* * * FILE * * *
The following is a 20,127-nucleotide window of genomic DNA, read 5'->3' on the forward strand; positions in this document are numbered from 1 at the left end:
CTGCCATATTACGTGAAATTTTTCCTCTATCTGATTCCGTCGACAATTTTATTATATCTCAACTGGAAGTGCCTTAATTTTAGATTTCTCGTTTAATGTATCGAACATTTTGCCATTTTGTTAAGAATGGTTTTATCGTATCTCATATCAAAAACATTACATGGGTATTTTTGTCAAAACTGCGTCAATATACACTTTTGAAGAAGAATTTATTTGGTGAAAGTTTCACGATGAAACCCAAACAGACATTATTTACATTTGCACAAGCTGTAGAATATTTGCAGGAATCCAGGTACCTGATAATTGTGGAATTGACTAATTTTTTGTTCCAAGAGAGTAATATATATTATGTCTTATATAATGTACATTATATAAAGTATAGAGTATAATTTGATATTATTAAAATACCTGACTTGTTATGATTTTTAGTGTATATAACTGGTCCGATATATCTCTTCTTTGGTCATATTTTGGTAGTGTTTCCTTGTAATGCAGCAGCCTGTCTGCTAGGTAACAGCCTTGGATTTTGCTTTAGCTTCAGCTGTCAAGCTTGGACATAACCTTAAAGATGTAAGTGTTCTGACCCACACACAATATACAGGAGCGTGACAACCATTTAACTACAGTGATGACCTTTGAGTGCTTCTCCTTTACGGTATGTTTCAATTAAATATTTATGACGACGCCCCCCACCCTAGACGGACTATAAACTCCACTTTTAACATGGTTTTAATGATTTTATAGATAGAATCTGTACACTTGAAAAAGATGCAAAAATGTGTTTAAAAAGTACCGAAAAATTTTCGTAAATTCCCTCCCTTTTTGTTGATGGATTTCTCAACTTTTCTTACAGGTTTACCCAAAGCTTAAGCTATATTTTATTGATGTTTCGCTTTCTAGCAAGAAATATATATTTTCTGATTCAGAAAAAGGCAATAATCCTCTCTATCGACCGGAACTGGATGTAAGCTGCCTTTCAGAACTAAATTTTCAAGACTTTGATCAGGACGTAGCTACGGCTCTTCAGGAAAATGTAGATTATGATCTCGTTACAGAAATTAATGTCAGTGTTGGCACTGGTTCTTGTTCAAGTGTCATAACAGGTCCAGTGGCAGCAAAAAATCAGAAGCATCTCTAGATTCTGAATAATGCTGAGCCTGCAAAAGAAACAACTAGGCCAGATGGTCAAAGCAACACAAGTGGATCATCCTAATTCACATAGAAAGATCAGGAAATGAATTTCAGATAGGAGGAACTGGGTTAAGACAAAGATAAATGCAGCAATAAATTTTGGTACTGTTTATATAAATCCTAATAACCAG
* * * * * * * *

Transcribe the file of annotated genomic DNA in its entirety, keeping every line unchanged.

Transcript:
The following is a 20,127-nucleotide window of genomic DNA, read 5'->3' on the forward strand; positions in this document are numbered from 1 at the left end:
CTGCCATATTACGTGAAATTTTTCCTCTATCTGATTCCGTCGACAATTTTATTATATCTCAACTGGAAGTGCCTTAATTTTAGATTTCTCGTTTAATGTATCGAACATTTTGCCATTTTGTTAAGAATGGTTTTATCGTATCTCATATCAAAAACATTACATGGGTATTTTTGTCAAAACTGCGTCAATATACACTTTTGAAGAAGAATTTATTTGGTGAAAGTTTCACGATGAAACCCAAACAGACATTATTTACATTTGCACAAGCTGTAGAATATTTGCAGGAATCCAGGTACCTGATAATTGTGGAATTGACTAATTTTTTGTTCCAAGAGAGTAATATATATTATGTCTTATATAATGTACATTATATAAAGTATAGAGTATAATTTGATATTATTAAAATACCTGACTTGTTATGATTTTTAGTGTATATAACTGGTCCGATATATCTCTTCTTTGGTCATATTTTGGTAGTGTTTCCTTGTAATGCAGCAGCCTGTCTGCTAGGTAACAGCCTTGGATTTTGCTTTAGCTTCAGCTGTCAAGCTTGGACATAACCTTAAAGATGTAAGTGTTCTGACCCACACACAATATACAGGAGCGTGACAACCATTTAACTACAGTGATGACCTTTGAGTGCTTCTCCTTTACGGTATGTTTCAATTAAATATTTATGACGACGCCCCCCACCCTAGACGGACTATAAACTCCACTTTTAACATGGTTTTAATGATTTTATAGATAGAATCTGTACACTTGAAAAAGATGCAAAAATGTGTTTAAAAAGTACCGAAAAATTTTCGTAAATTCCCTCCCTTTTTGTTGATGGATTTCTCAACTTTTCTTACAGGTTTACCCAAAGCTTAAGCTATATTTTATTGATGTTTCGCTTTCTAGCAAGAAATATATATTTTCTGATTCAGAAAAAGGCAATAATCCTCTCTATCGACCGGAACTGGATGTAAGCTGCCTTTCAGAACTAAATTTTCAAGACTTTGATCAGGACGTAGCTACGGCTCTTCAGGAAAATGTAGATTATGATCTCGTTACAGAAATTAATGTCAGTGTTGGCACTGGTTCTTGTTCAAGTGTCATAACAGGTCCAGTGGCAGCAAAAAATCAGAAGCATCTCTAGATTCTGAATAATGCTGAGCCTGCAAAAGAAACAACTAGGCCAGATGGTCAAAGCAACACAAGTGGATCATCCTAATTCACATAGAAAGATCAGGAAATGAATTTCAGATAGGAGGAACTGGGTTAAGACAAAGATAAATGCAGCAATAAATTTTGGTACTGTTTATATAAATCCTAATAACCAG